This journey starts when we become aware of what’s really going on in our body and mind. Instead of living in our protective mechanisms, we start to notice them. At first you may be inclined to judge or dislike these parts of yourself, but that’s not the purpose of this work. Instead, we begin to develop a kind and curious awareness of what’s going on. So if we become judgmental or angry with ourselves in this process, we include that in our kind awareness.
When we work through trauma, it’s important to pay attention to our bodies (heart, muscles, gut), which have a lot of their own wisdom. It’s frustrating to communicate with body sensations like “numbness” or “tension”, but we can start with the knowledge that our bodies put up those defenses to protect us from some really overwhelming stuff. By acknowledging this noble effort, we can begin to offer a lot of care and kindness to these sensations.
Given that psychological abusers minimize and dismiss your emotions, it’s quite common in this process to think “This is stupid” or “I’m making this all up” or “I’m actually to blame”. In fact, you might notice a lot of your healing has been done from the mindset of “What’s wrong with me?”. Again, just include these in your kind awareness. It won’t be easy at first, because these anxieties and doubts have been etched deeply in your thinking. But as you embrace these thoughts every day, the awareness will grow stronger.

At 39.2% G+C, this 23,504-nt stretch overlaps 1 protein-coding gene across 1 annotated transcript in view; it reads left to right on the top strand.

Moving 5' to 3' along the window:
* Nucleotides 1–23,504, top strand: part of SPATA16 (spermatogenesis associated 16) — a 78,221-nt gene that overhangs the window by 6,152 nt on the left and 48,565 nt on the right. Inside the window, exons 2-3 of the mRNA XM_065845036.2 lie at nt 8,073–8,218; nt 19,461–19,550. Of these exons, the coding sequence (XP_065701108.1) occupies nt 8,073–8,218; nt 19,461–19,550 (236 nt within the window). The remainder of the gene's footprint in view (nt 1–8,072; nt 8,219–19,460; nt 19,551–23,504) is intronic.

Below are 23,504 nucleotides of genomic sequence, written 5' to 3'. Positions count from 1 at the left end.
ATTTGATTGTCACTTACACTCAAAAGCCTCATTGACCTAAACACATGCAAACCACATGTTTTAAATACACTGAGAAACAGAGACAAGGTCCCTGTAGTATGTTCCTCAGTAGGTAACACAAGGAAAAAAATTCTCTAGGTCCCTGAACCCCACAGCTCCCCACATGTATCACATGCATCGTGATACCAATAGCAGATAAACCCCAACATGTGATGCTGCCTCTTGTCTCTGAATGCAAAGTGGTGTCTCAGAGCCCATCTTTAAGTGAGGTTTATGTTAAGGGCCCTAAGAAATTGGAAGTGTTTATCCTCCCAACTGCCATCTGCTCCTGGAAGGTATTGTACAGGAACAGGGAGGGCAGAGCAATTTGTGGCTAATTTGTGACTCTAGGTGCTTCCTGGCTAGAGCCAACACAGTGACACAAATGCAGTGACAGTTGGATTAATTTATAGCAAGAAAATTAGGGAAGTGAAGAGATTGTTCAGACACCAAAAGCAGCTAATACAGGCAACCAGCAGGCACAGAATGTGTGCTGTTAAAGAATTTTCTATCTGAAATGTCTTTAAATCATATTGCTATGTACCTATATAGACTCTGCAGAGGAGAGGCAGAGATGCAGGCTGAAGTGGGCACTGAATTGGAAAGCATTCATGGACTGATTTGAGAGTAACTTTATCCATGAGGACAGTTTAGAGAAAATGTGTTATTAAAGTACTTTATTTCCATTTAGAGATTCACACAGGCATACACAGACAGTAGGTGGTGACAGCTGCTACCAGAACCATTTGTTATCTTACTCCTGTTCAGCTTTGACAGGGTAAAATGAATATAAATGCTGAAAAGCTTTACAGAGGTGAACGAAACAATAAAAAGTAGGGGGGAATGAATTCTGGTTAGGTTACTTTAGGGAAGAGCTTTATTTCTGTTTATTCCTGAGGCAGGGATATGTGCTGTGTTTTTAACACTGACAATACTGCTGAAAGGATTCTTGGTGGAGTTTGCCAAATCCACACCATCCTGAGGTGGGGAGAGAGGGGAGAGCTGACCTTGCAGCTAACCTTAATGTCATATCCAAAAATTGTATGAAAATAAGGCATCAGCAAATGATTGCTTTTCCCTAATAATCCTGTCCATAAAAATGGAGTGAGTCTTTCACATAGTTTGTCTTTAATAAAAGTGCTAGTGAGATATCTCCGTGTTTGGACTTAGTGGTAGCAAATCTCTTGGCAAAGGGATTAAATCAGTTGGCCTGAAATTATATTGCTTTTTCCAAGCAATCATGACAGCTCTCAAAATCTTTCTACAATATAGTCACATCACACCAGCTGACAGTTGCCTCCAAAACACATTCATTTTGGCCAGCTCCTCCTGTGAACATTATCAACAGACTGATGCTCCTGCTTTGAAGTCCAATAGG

As it grows stronger, your body will begin to unravel the old wound, piece by piece. These feelings are likely to be overwhelming and intolerable at first. They may wake you up in the middle of the night, feeling stronger and “more real” than the kind awareness. But the more intense these feelings become, the stronger your own awareness will become. Because it recognizes the truth: that no human being, yourself included, deserves to feel this way. And it will keep fighting for you.